But before I walk you through those questions and the one-page business plan, let me go through a few reasons for why I don’t think you need to waste time on traditional business planning.
- The first reason is that focusing on a business plan may interfere with you ever having a business. Why? Because spending too much time planning can lead to paralysis by analysis. I’ve seen LOTS of folks who wanted to start a business, farm or otherwise. So they set to writing a business plan, usually with one of countless business plan templates. Then the would-be entrepreneur writes a first pass, and edits, tweaks, tweaks, tweaks and basically falls into a loop of ready, aim, aim, aim, aim, aim, aim—and they never get started. And you want to avoid anything that impedes your ability to start with your business. So, do you think I’m saying you shouldn’t plan a strategy for your business? Of course not! What do you think I am, crazy? No, you should have a plan. But it should be a very simple, actionable guide more than a plan, and I’ll walk you through exactly what you need in a moment.
- Another reason you don’t want to waste time on a long, drawn-out business plan is that businesses NEVER go as planned. You know that. You win, you lose—you have big advances and big setbacks. So you pivot, make adjustments and figure things out as you go. Look—businesses are dynamic and ever-changing. But business plans are static in nature and lack flexibility. So what the hell good are they unless you’re gonna go in and change them every week? And if you are, what do you need the plan for anyway? Just make the necessary changes to your business and get on with it.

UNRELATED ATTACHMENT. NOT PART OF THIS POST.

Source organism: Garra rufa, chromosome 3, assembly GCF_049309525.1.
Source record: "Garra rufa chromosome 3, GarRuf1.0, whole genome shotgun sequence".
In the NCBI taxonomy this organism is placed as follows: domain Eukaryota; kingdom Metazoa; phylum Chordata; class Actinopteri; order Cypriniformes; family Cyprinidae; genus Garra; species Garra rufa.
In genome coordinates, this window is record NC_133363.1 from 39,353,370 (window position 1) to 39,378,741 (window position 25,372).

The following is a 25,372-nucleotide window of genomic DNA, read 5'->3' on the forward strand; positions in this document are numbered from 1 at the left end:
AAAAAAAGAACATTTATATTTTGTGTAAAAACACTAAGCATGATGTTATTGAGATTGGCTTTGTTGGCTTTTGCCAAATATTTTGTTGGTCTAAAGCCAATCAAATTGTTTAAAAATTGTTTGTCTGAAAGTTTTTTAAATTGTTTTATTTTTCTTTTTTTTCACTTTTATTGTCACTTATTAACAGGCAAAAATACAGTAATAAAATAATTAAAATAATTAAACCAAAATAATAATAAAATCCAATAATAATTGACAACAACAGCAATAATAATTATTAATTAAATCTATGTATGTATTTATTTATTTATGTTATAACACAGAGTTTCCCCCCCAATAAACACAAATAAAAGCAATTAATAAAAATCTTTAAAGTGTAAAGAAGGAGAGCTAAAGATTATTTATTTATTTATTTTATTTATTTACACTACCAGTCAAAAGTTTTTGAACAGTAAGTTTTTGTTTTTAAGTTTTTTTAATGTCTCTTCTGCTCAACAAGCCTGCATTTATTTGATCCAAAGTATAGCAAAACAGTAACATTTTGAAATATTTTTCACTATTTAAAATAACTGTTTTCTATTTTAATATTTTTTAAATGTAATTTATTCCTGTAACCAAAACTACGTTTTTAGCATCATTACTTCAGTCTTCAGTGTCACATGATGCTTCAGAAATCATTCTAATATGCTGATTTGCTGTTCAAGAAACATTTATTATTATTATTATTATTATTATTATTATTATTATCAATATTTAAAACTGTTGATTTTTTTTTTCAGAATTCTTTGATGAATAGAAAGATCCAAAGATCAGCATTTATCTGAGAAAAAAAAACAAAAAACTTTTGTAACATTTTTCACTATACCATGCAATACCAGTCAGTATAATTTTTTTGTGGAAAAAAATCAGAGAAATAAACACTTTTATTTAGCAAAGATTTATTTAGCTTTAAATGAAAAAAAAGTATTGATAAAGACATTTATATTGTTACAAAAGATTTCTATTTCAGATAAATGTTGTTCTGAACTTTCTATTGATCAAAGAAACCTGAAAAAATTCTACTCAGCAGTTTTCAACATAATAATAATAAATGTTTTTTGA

- Finally, another reason to stay away from traditional business plans is that they can lock you in, psychologically. Because once you write something down—like, maybe you’re gonna raise heritage turkeys—then you think you have to stick with it. When, otherwise, you may recognize in short order it’s a bad idea and you can make an adjustment. Let’s think of this another way. It’s October, so let’s talk football. So imagine the absolutely despised, hated New England Patriots are playing my Pittsburgh Steelers. Bill Belichick, the evil coach of the hated, cheating Patriots creates a game plan to beat my honest, hard-working Steelers. But when his team falls far behind in the first quarter do you think he says, “well, I’ll just keep doing what we planned because I wrote it all down?” Hell no! He’ll make adjustments on the fly WAY before going into the locker room at halftime, his quarterback, Tom Brady will deflate the ball, they’ll come back and the refs will award them the game. So just as an NFL coach needs to be flexible and make adjustments in real time based on what they’re seeing, so do you. Their game plan is just that…a back of the napkin guide.
So, if you don’t need a traditional business plan, what do you need? In football, you need a game plan, of course. For your farm, I think you want to start with a one-page business plan. If you’re part of the Small Farm Nation Academy, you’ve no doubt seen my lesson on this and have probably created your own.
If you’re not part of the Academy you can still watch my lesson on it and get your own FREE one-page business plan template. Just hop over to smallfarmnationacademy.com and sign-up for the FREE training series. I’ll walk you through how to create your own plan and give you a template for you to customize.
For now, let me just describe the process. And I’ll dispense with all the gobbledey gook and business jargon. Let’s just concentrate on the EIGHT key questions that I think you need to answer.
These 8 questions make up the grid of the one-page business plan. Picture a 3X3 grid. The 8 questions fill those boxes, surrounding you in the center box in the grid and your ultimate competitive advantage.
So here are the 8 questions you want to ask yourself.
- Why are you farming? This is your mission. You want to ask yourself, what am I passionate about? What are my goals? What do I hope to accomplish with my business? WHY is this important? Your personal answers to these questions will galvanize into your mission. When you answer them clearly and honestly, you’ll know exactly why you want to start your business.